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Saturday, June 27, 2015

Critical Theory and Ideological Drift: Normal, Mutual, and Potentially Productive

It takes a while--a very long while, sometimes--for serious analyses of a new Supreme Court opinion on a socially contested issue, let alone one often cast as the contested issue of our times, to shake out and emerge from the welter.

There is a kind of common pattern to events. First comes the unstinting praise, the joy and relief, the casual forgetting of inconvenient predictions--and, on the other side, outrage, defiance, scorn, calls for constitutional amendment, the campaign posturing, and so on. Perhaps a few voices emerge, a couple centrist and a couple radical, with serious critiques, but they are rare and rarely heard. Certainly, given the usual divvying up of sources in news stories between the representatives of liberal conventional wisdom and those of conservative conventional wisdom, those views rarely gain any hearing outside limited niches. People who support the outcome but question some of the reasoning, or much of the writing, are also often understandably wary of speaking too early. They do not want to spoil the moment, or be misunderstood as not supporting the cause. They also fear professional obloquy for going against the consensus; they know that in the academy as elsewhere, one is generally better off being conventional or silent on such matters rather than taking the risk of unconventionality. Or--somewhat like me--they think of profound wrongs and injustices done to the group served by the opinion, weigh the little wrongs of the opinion against the greater good gained and joy felt, and are reluctant to seem like spoilsports, even though they know that this is surely not a sound academic consideration. A conventional wisdom emerges and solidifies. The discussion that follows later may be more credible and thoughtful, but now faces an uphill battle.

In the medium term, over the next year or two, one can expect much of the constitutional law division of the academic corps to turn to what one might call its primary job description in our times: serving as a kind of collective esprit d'escalier for Justice Kennedy. A similar call to duty arose after United States v. Windsor was released. Volumes of articles since then have sought to rewrite Kennedy's opinion in Windsor, to explain what it "really" meant, to uncover its purported hidden genius, to argue more or less convincingly that it's much better or clearer than people have said--or, failing all that, to defend the virtues of obscurity in judicial opinion writing. It is astonishing how much of the legal academy and its resources have become devoted to serving as post-issuance re-drafters of the opinions of one lone judge. Some time after all that, the real work of analysis may begin--although now, as I said, it will labor in the face of the headwind provided by the conventional wisdom that by now has already formed.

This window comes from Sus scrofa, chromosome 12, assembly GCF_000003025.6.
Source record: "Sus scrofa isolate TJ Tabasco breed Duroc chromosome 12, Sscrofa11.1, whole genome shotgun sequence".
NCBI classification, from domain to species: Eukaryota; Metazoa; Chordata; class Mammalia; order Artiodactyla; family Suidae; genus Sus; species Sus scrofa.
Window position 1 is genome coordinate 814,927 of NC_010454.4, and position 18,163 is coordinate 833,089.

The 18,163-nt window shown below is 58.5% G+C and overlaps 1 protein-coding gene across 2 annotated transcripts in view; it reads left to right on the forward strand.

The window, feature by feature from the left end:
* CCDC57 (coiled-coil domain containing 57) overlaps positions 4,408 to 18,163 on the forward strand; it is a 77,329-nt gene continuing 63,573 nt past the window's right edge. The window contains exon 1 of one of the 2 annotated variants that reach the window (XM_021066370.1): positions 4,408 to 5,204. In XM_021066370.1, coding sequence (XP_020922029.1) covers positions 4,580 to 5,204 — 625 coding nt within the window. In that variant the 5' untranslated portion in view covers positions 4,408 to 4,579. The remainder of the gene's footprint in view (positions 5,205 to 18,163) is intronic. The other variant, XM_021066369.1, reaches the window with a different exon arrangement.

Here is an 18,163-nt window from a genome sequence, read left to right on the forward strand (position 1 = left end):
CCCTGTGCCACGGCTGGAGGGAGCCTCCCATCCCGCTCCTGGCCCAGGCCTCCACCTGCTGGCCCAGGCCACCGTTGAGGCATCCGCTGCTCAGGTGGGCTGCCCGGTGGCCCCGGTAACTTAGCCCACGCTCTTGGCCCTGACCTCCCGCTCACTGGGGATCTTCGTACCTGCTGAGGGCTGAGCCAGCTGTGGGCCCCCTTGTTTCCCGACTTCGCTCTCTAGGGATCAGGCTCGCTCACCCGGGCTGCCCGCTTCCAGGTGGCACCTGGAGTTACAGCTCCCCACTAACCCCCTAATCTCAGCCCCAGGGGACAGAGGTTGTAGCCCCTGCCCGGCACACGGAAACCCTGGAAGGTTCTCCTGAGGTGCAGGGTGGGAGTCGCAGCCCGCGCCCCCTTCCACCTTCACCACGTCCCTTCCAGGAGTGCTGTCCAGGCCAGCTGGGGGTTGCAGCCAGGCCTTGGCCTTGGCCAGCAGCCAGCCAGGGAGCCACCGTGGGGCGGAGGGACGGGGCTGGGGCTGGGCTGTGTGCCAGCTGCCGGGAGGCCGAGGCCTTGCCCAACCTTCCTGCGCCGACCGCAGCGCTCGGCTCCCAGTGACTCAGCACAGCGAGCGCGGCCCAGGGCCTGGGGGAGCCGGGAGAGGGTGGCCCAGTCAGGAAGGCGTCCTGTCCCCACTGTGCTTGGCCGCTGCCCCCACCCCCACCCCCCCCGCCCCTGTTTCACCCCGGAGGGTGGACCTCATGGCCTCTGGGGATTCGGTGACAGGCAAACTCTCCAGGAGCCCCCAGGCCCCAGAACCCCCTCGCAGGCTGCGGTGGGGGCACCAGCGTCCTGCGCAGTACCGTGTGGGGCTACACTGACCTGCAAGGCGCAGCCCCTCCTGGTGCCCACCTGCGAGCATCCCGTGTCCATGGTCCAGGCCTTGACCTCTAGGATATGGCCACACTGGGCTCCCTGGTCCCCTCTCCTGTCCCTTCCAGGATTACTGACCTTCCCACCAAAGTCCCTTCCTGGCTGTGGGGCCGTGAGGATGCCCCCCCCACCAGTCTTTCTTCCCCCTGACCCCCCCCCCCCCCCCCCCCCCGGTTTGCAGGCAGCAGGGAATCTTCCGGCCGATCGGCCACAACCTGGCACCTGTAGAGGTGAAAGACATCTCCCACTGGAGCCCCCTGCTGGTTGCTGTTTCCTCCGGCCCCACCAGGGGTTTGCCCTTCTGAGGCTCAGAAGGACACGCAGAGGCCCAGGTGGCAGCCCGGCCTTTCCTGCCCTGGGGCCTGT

All this is to say that I'm holding off for a while on offering my broader thoughts about Justice Kennedy's opinion in Obergefell, other than to note that it is shorter than I expected but still suffers from Kennedy's usual failings as a writer, that I am very glad at the outcome but not enough so to treat poor writing as great writing, and that this case will be much easier to teach than Windsor.